From Blockers to Traffickers: The Hidden Implications of Ad-Blockers

Ad-blocking is fast becoming the new normal.

Global use of mobile ad-blocking technology grew 90 percent in 2015, and at least 419 million people worldwide are blocking ads on the mobile web, according to a new report from PageFair and Priori Data. The publishing world is in the midst of a crisis, or as the MIT Technology Review calls it, an arms race. As Internet users continue to seek out uninterrupted content, companies across a number of industries find themselves vying for precious ad space, losing revenue, and uncovering the more subtle consequences of manipulating the experience of browsing the web.

A Call Against Arms

On March 12, the World Day Against Cyber Censorship, the company AdBlock teamed up with Amnesty International to run, of all things, an ad campaign. A series of banner ads led readers to articles written by former CIA analyst Edward Snowden and the members of the Russian punk rock group Pussy Riot.

The real conversation-starter in the advertising world, however, was the way the banners were served up: Instead of buying space, the campaign used the spaces AdBlock had freed up by blocking “unacceptable ads.” For 24 hours, not only did the Chrome and Safari extensions block other brands’ ads, it actually replaced them with Amnesty International’s banners. The campaign reached an estimated 50 million users.

Though the initiative circled the globe and brought widespread applause for both Amnesty International and AdBlock, the implications of the campaign are less straightforward.

“If we put the legitimacy and creativity of the campaign to one side, AdBlock’s gesture actually reveals something very worrying for the industry – the fact that ad-blockers are able to replace advertisements as they see fit,” argues Arnau Vidal, a digital strategist at H+K in Madrid. “Ad-blockers have the potential to become huge alternative advertising networks without paying for a single space.”

Where is the limit?

The initiative by AdBlock and Amnesty International was an exception to AdBlock’s typical business practices, but it does show that potential for the ad-blocking industry to become a “delete and replace” business is less far-fetched than it might seem.

Bear in mind that ad-blocking companies are supported through the money some advertisers pay for the blocker to whitelist their ads. What would happen if a company wanted to go a step further? Instead of just removing its name from the blacklist, what if an advertiser was able to pay an ad-blocker to display its ads in the other spaces the blocker controlled?

Bill Williams, head of operations at AdBlock Plus, acknowledged at a SXSW panel in March that although AdBlock Plus does not currently allow companies to display ads in blocked spaces, “the possibility does exist.” He also said that there was a “very fine line” between the two scenarios and that “the name of this type of software should really be web customizer, not ad-block.”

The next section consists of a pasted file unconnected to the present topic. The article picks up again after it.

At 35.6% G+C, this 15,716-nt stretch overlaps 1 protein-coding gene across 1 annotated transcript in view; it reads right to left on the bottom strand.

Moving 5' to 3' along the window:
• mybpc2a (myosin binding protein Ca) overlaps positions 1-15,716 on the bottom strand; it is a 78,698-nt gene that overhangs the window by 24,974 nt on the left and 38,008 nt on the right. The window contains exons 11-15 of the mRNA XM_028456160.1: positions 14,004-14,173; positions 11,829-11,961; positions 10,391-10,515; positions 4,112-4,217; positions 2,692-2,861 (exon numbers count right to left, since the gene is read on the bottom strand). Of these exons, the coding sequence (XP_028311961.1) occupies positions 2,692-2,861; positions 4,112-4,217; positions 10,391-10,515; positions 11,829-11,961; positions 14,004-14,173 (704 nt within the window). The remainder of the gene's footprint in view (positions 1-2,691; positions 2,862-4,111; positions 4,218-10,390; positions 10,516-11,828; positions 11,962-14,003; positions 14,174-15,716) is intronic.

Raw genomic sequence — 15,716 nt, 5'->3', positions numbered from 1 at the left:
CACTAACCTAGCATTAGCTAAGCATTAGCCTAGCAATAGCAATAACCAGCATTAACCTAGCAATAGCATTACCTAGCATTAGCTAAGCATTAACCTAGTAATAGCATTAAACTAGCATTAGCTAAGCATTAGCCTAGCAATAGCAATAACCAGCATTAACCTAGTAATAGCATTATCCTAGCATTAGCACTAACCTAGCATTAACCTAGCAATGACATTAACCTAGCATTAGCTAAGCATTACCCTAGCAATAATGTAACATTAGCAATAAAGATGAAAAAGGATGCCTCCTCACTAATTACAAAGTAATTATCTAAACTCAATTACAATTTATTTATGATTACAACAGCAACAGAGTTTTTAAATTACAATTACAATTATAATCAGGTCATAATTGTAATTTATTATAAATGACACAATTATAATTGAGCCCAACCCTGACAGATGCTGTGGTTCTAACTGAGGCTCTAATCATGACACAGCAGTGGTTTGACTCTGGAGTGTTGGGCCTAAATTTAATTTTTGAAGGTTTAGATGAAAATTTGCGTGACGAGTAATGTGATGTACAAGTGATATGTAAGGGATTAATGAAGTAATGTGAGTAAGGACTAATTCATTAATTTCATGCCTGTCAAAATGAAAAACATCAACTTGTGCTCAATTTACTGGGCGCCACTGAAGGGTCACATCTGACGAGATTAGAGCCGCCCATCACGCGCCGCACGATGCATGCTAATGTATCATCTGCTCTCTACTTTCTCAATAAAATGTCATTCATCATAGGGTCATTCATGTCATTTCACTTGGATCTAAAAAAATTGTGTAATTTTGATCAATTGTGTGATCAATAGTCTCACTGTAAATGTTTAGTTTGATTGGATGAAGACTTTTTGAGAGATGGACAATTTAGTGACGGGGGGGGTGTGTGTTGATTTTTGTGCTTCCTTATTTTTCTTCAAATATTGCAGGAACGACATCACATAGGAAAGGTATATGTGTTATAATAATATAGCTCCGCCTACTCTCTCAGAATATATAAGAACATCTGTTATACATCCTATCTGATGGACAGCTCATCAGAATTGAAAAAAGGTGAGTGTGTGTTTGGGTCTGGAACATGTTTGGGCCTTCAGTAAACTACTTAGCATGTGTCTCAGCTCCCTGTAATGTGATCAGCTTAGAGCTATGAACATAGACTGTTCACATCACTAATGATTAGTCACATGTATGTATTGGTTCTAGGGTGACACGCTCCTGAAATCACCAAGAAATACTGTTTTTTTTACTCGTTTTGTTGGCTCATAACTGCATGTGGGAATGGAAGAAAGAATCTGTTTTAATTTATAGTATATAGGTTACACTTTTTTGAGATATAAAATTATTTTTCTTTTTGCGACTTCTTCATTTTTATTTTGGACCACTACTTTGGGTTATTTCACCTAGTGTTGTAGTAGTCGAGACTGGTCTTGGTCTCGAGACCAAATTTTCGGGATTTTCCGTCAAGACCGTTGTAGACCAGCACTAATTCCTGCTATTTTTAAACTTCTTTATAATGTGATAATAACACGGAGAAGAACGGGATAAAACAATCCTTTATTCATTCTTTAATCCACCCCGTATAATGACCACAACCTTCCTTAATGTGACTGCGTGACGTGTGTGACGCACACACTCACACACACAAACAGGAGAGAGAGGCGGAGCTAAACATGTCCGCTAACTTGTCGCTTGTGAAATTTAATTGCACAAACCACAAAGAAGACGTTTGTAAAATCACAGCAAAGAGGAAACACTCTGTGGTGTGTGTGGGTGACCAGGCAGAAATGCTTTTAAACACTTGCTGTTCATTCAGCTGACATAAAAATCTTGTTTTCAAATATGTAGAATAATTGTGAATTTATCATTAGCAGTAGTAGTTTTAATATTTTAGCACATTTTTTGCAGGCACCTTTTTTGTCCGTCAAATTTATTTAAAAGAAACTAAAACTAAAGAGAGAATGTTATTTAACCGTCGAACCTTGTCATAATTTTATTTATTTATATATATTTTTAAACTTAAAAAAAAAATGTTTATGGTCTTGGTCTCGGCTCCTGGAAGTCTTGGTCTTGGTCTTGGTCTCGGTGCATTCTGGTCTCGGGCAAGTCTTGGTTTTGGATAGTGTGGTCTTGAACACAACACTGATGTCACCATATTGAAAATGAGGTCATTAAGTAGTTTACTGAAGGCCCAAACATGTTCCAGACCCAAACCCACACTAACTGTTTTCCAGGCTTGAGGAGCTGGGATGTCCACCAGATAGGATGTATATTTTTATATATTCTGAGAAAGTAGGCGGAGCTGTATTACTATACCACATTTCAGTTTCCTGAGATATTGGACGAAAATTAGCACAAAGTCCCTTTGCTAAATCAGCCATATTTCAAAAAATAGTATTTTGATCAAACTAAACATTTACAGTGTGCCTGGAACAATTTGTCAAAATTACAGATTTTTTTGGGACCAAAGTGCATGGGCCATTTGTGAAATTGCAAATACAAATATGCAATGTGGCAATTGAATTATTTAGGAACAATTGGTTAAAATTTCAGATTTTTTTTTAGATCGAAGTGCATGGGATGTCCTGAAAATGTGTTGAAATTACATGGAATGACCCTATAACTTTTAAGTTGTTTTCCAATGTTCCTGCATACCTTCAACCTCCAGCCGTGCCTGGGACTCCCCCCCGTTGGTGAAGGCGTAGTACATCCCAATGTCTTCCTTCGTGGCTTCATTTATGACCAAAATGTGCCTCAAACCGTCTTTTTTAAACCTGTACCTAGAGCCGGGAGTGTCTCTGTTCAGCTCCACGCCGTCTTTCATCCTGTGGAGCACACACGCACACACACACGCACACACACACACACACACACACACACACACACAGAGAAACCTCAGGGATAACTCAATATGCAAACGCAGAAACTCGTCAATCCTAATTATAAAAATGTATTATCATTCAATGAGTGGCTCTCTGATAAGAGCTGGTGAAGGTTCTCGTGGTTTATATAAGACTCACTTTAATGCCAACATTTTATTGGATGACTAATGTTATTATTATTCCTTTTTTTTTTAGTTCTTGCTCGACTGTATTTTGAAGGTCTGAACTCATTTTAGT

“Brave”-ly Muddying the Waters

So fine is the line, in fact, that it may not exist. Mozilla co-founder Brendan Eich recently launched Brave, a new ad-blocking browser that replaces the “unacceptable ads” it blocks with others from its own advertiser network. The replacement ads promise to be less invasive and enhance user experience. The platform also promises to pay users to view the ads it serves up. Brave keeps 15 percent of the ad revenue it generates, pays approximately 55 percent to the publisher for making use of its space, 15 percent to the new ad supplier, and returns the final 15 percent to the end user, who can either keep the profit or donate it to the platform where they saw the ad.

Controversy followed hot on the heels of the launch and media outlets including the Wall Street Journal, the New York Times, and the Washington Post were quick to sound the alarm. In fact, 17 members of the Newspaper Association of America (NAA) sent a letter to the founders of the platform arguing that “your plan […] to donate to us some unspecified percentage of revenue you receive from the sale of your ads on our sites, cannot begin to compensate us for the loss of our ability to fund our work by displaying our own advertising.”

Most recently, in response to the growing use of ad-blocking plug-ins and browsers, the World Federation of Advertisers (WFA) proposed the creation of a global advertising watchdog to regulate Internet ads, while others have suggested advertisers create content that is authentic, entertaining, and evokes emotion to increase viewership and reduce blocking. AdBlock’s partnership with Amnesty and the emergence of Brave are, it seems, only the beginning of what promises to remain a heated debate.

posted by Magnify Team | July 8, 2016@

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